- Quick teaser message from your President Connie Johnson Hambley @ConnieHambley and your Social Media Lady (me! Nico… twitter.com/i/web/status/1… 1 week ago
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- Had a great Member Reads this past Sunday via Zoom! Got to hear some new works, some published works, and met some… twitter.com/i/web/status/1… 2 months ago
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Category Archives: Social Media
No one ever said pulling together a story with complex characters, an imaginative plot and artful descriptions is easy. There are times where the process is downright mind-numbing. Like last week. I was in the middle of a scene. I … Continue reading →
Edith Maxwell, here. I needed to create a pen name, a pseudonym. I am fortunate enough to suddenly have contracts for two different series. My current Local Foods Mysteries contract stipulates that I can’t publish a different mystery under my real name (or any name resembling it) during the term of the contract. Kensington Publishing doesn’t want the competition, I guess. I agreed to the clause.
But Barking Rain Press is going to publish Speaking of Murder, the first in Speaking of Mystery series with Quaker Linguistics Professor Lauren Rousseau, this fall. So I had to come up with another name, and it was a lot harder than I had imagined..
My late father, Allan B. Maxwell, Jr was a big writer but not a published one. He nevertheless had a pen name he was fond of using: R.J. Nalla. Clever. Pronounceable, spellable, and with logic behind it: Allan Jr spelled backwards. Somehow I don’t think LLewxam Htide is going to really catch on with readers. I wish Daddy were still with us so I could ask for his ideas.
So I went looking for guidelines on creating a pseudonym. Jamie Hall’s essay on the topic made a lot of sense to me. Besides a name that is pronounced and spelled unambiguously, it should also have the following characteristics:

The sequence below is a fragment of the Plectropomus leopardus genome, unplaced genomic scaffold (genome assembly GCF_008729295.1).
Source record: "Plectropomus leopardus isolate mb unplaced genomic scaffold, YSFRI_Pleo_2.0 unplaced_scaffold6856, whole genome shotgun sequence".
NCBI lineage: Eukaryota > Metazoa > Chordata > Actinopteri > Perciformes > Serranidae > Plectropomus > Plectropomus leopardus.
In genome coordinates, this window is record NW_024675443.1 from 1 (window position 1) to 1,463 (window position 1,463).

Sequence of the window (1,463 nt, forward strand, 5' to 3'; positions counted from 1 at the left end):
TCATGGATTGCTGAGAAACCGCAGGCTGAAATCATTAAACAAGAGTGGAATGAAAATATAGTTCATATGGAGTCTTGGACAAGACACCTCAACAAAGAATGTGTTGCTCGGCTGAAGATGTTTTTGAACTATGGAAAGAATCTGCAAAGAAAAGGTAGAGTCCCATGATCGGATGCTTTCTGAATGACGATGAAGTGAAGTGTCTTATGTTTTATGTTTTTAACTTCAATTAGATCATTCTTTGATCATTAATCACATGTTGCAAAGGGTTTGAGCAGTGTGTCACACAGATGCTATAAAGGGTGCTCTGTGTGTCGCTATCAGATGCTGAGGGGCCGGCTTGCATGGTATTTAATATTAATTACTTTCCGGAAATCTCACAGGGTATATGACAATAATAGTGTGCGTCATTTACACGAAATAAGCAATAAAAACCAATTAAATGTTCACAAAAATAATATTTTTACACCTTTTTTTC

- Be short (you hope you are going to have to sign it dozen of times in a row).
- Be toward the front of the alphabet, so it’s shelved at eye level in a bookstore or library. Of course, with ebooks this loses all relevance.
- Have the URL/domain name available.
- Have few or no existing hits in an Internet or Facebook search.
- Be available as a Twitter handle.
- Be a name you aren’t going to mind responding to.
- Sound like the gender in whose voice you wrote the book.
- Preferably have a two-syllable first name and a one-syllable surname.
That’s a lot! I was also hoping to work in some kind of family name. Lots of people already call me Max, but I think that a male-leaning name doesn’t fit with the voice of my book.I thought of Ruthie or Maxie, but while the book is a traditional mystery, it isn’t a cozy, so those didn’t quite fit. I’m not really interested in using initials instead of a first name, either.
I wanted to come up with name I was happy with so I can start building that “brand” — web site, FB page, new photo, and so on (a somewhat exhausting prospect, frankly). Avery Aames did it for her Cheese Shop mysteries, and admirably, successfully (she also got a separate picture taken), so I know I can, too.
Because my protagonist is a Quaker (I am, too), I started looking into old Quaker names for women. I found a few I didn’t care for, and then I saw Tace. Ooh. I liked that. And it’s certainly unique on the Internet. I decided on Baker for a last name, since it fits the easy-to-spell and front-of-alphabet criteria. And there we have it. I registered the domain name, took out the Twitter handle, and when I find a corner of free time, will set up my Facebook Author page. I just hope I can direct enough readers from Edith to Tace and back.
What about you? Have you created a pseudonym? Is it working for you? If not, how have you felt when you discovered an author you like was operating under a hidden identity? What kinds of names attract you or turn you off?
by Julie Hennrikus I heard the moans, and saw the reactions on my Facebook feed. Timeline is here. This blog post offers some tips on taming timeline, and so other resources. All of you should have a Facebook page at … Continue reading →
Twitter is just one of numerous social media tools that writers and authors can use for marketing. Here are a few reasons why it’s a good tool to consider: It’s free The learning curve is short You can follow people … Continue reading →
Like many of you, Sisters in Crime is figuring out how to navigate social media to support our members, and our organization. Next Saturday (January 28) we are hosting a workshop with Shawn Nicholls to talk about social media for … Continue reading →